Photo by Jim Fisher
The most iconic symbol of the Amish has to be the buggy. From the gray-topped Lancaster to black-top Kentucky and yellow-topped Northwestern Pennsylvania buggies they certainly are buggies of many colors. As you may already know, buggy shapes, colors and styles can vary across the hundreds of Amish settlements in the United States and Canada. All I know is when I see one my heart does a little jump, and my mind starts racing with all the storylines dancing around in my head.
So why a buggy and not an automobile?
My Amish friend explained to me once that they are not totally against the automobile; they often rely on it as a means of transportation, and they are not put off by us using them. What they do have trouble with is the fast-paced lifestyle that comes along with owning a one.
She told me that by using a buggy, it helps keep her family close to home and in the community where their friends and family live. By not having the means to travel too far away it helps them shop locally with one another and rely on each other if they have a need. She also explained how they put a lot of emphasis on God and family, and believe you can’t get that if you don’t spend time close to home.
Her family takes pride in their buggy, and she told me it could often last a lifetime if taken care of properly. I would guess it is the same way we take care of our vehicles.
If you ride through Amish country on a Saturday, you will most likely see them all lined waiting to be washed in preparation for Sunday church. Did you ever wonder how they tell them apart when they all parked together? It’s easy. Each family has a unique mark on their buggy that helps them identify which one is theirs.
Can you imagine riding in one in the bitter cold of winter? Believe it or not, the small confined space stays toasty warm with little propane heaters or warmed up bricks wrapped in towels.
I’d say young boys who at sixteen will use their courting buggies to escort their dates home from a Sunday night singeon would enjoy the tight spaces so they can sit close to a young lady.
Even the slow-paced horse who only travels five to eight miles an hour would give them ample time to get to know each other. Most of the horses used for buggies are standardbred horses. They are either not fast enough for the racetrack or are retired from the track. Horses will live 18 to 20 years and become a valued part of an Amish families possessions.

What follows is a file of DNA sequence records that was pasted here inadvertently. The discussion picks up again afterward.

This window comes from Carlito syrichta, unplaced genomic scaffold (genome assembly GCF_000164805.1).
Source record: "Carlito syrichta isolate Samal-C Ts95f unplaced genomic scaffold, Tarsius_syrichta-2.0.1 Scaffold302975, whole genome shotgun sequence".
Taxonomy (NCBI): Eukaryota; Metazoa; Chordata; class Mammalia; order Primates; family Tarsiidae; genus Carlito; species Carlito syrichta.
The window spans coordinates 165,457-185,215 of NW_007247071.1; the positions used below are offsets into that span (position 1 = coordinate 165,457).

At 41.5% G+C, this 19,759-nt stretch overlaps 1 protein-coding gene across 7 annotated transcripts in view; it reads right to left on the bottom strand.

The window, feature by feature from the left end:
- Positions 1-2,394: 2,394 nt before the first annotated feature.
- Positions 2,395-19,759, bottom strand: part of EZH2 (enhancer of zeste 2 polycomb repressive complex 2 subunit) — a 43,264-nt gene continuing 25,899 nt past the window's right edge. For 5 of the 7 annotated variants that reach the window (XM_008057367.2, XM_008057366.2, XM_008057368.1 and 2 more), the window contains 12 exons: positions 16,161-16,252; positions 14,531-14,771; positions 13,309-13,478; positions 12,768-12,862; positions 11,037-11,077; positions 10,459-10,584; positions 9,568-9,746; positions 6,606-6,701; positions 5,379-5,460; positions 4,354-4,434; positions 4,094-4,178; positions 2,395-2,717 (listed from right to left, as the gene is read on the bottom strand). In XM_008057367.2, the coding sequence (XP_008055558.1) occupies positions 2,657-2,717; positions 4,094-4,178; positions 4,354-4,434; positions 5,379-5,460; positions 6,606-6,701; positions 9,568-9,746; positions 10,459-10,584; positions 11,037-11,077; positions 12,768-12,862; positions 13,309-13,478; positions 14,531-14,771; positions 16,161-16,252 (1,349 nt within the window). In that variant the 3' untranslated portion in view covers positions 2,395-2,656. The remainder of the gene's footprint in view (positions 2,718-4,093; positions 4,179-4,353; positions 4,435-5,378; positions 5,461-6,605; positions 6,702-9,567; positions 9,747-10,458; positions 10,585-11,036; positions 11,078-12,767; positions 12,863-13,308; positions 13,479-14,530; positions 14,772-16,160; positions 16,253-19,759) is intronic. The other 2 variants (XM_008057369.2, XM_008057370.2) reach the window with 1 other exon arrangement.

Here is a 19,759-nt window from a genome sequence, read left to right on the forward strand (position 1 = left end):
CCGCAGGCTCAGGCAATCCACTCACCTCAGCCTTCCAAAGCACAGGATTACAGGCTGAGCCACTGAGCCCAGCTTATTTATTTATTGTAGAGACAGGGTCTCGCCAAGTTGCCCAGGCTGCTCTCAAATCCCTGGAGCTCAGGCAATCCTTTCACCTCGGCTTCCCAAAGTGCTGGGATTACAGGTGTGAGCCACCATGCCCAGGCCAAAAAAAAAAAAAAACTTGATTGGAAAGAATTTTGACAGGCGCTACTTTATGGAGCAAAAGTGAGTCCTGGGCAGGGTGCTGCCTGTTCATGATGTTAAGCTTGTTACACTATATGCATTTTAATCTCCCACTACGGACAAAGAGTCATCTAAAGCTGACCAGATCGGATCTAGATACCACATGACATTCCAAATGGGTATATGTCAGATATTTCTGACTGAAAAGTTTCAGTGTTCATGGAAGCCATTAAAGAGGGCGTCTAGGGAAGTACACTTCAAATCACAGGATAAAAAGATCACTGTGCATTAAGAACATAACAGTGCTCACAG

So there you have it …all the fun facts I’ve learned from my Amish friends about buggies.
In my new book “Secrets of Willow Springs” Daniel Miller and Matthew Byler take a trip to Sugarcreek where they stay with Nathan Bouteright, an Amish horse trainer. Be sure to read why the secret Jacob Byler had kept from his daughter is found in Sugarcreek and not in Willow Springs.
Tracy Fredrychowski is a country girl, author, homesteader and everything simple living. She has a passion for writing about the simpler side of life, much like the life she lived growing up in rural Pennsylvania.
Her life has always been intertwined with the Amish, and it’s only fitting that she has a genuine passion for their simplicity, sense of community and God-centered lives.
Growing up in Northwest Pennsylvania she spent her childhood immersed deep in Amish Country. The clip-clop of horse and buggy woke her each morning as Amish men drove past her childhood home on their way to work. As a young woman, she was traumatized by an Amish murder that involved a family member and changed her life forever.
Even though she currently lives in South Carolina her travels take her through Pennsylvania, Ohio, Indiana, and Wisconsin’s Amish Country every year. During those stops, she researches the communities she visits and prides herself on writing Amish fiction that truly represents the Amish culture. She considers herself very fortunate to have made friends in those communities and values the information they share and wants nothing more than to represent their lifestyle as accurately as possible.